Unfortunately, this story came out on March 28th, and it is not a joke.
During a decade as head of global cancer research at Amgen, C. Glenn Begley identified 53 "landmark" publications -- papers in top journals, from reputable labs -- for his team to reproduce. Begley sought to double-check the findings before trying to build on them for drug development.
Result: 47 of the 53 could not be replicated. He described his findings in a commentary piece published on Wednesday in the journal Nature.
Good thing that research at universities is not corrupted by the profit motive, the way it is at drug companies.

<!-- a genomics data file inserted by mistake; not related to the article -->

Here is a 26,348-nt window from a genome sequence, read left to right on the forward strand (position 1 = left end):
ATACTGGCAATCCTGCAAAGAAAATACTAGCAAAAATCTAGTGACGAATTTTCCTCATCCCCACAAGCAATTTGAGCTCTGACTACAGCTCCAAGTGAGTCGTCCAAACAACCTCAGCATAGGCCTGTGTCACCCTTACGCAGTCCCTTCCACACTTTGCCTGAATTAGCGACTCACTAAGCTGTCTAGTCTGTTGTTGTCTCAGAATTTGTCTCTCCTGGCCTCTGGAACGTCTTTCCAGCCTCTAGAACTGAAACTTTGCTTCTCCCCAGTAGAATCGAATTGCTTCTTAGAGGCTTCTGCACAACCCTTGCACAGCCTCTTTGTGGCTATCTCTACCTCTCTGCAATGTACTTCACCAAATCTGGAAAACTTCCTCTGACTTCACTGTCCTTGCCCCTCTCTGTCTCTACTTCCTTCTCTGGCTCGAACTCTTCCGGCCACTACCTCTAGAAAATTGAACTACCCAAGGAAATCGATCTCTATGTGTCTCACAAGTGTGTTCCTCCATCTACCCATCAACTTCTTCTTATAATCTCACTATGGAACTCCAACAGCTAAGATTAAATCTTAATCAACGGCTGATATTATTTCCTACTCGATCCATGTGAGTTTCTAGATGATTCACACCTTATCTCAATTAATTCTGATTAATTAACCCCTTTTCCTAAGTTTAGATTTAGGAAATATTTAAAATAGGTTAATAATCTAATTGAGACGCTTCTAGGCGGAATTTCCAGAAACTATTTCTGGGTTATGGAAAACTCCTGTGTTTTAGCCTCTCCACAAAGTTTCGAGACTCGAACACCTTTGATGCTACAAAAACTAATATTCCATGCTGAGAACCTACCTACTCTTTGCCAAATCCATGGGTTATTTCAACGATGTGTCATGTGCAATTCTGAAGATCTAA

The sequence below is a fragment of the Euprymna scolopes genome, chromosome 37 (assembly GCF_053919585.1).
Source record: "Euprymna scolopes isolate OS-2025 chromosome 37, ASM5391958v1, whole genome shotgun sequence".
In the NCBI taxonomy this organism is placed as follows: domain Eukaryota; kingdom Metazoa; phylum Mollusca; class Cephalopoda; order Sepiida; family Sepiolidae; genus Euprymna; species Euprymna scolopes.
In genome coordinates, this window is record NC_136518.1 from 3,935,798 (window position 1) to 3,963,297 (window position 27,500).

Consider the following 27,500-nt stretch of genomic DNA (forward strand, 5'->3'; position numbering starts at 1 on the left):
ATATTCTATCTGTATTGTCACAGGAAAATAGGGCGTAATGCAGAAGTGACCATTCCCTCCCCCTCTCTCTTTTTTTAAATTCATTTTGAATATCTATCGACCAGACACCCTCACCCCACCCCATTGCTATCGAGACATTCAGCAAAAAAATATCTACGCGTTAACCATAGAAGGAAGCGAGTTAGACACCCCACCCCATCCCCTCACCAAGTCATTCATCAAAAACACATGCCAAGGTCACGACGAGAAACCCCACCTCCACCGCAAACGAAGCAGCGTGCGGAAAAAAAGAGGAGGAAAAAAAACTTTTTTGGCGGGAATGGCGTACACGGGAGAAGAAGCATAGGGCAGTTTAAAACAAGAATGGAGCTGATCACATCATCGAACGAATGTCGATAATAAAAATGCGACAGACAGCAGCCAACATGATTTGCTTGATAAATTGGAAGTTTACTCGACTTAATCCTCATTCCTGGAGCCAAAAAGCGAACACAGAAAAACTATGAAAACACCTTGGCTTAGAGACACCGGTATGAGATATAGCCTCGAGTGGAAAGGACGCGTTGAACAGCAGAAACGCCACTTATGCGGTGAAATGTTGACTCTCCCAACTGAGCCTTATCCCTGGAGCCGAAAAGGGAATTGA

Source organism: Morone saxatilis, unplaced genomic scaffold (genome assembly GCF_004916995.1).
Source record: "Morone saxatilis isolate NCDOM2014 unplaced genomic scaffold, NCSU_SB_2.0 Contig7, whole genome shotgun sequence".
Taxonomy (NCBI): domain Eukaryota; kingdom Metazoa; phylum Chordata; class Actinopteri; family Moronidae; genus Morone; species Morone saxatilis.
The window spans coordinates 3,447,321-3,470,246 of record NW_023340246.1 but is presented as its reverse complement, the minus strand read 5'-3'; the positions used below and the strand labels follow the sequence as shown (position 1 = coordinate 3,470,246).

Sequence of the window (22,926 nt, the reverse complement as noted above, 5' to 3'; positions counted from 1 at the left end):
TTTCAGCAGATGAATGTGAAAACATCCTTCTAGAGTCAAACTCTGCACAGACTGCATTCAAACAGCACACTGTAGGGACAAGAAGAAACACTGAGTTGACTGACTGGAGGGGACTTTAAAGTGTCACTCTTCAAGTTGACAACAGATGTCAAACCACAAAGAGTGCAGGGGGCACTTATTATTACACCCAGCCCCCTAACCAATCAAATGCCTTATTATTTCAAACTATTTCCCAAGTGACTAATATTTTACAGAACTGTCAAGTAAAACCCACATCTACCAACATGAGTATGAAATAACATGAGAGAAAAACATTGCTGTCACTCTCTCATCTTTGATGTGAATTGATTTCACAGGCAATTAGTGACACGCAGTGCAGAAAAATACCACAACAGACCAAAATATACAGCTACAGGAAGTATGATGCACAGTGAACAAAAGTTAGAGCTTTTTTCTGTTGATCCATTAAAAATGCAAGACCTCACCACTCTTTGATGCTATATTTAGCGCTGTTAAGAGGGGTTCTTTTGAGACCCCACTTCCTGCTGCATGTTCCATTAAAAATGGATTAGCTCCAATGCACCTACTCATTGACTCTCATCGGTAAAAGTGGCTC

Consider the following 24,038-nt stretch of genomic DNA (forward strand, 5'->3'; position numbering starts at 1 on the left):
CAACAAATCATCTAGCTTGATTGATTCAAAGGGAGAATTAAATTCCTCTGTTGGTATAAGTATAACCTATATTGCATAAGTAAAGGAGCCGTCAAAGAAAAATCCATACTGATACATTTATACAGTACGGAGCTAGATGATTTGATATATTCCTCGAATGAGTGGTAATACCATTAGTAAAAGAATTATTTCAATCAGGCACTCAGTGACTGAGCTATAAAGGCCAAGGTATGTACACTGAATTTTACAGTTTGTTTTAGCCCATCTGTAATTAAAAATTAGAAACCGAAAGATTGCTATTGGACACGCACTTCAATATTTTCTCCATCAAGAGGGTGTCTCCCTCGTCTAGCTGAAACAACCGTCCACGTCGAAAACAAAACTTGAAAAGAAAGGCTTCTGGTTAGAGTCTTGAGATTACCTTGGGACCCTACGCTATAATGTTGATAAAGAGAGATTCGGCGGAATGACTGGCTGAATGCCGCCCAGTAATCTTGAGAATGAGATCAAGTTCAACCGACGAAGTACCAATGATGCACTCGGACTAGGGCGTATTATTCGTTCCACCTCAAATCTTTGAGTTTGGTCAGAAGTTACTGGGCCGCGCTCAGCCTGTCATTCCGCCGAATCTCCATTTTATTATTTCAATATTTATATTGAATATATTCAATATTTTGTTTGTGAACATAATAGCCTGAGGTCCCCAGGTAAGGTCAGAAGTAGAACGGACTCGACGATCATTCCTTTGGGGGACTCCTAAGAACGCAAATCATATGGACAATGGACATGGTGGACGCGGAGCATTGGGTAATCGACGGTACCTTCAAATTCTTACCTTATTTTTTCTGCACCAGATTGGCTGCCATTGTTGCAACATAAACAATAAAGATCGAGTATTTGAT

My reaction to this story is somewhat optimistic. We can fix this problem. If government and other funders of research were to shift more resources toward replication, this would do two things. First, it would catch more bad science sooner. Second, it would take away some of the incentive to do bad science, because it would raise the risk of getting caught.
Unfortunately, the situation in economics is much more difficult. Very little research involves repeatable experiments. What natural sciences might try to achieve with replication we can at best achieve by doing meta-analysis of many studies using different methods to analyze the same issue.